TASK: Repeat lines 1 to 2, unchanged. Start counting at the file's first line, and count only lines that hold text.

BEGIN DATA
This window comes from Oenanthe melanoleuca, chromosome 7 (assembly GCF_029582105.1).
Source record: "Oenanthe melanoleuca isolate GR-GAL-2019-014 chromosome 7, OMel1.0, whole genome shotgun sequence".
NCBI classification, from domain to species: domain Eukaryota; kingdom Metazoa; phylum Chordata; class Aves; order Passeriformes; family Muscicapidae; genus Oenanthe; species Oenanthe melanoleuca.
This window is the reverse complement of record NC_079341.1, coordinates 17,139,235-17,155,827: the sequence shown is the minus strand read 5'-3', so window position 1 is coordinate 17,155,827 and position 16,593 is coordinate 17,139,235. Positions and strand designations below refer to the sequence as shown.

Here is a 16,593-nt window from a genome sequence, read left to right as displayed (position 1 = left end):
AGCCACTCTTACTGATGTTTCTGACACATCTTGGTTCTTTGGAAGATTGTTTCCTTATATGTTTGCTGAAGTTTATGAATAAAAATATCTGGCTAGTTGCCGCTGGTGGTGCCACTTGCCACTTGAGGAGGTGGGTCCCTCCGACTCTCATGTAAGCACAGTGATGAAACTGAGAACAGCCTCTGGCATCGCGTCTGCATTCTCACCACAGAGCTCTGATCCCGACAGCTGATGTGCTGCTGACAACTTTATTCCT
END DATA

This window comes from Oenanthe melanoleuca, chromosome 7 (assembly GCF_029582105.1).
Source record: "Oenanthe melanoleuca isolate GR-GAL-2019-014 chromosome 7, OMel1.0, whole genome shotgun sequence".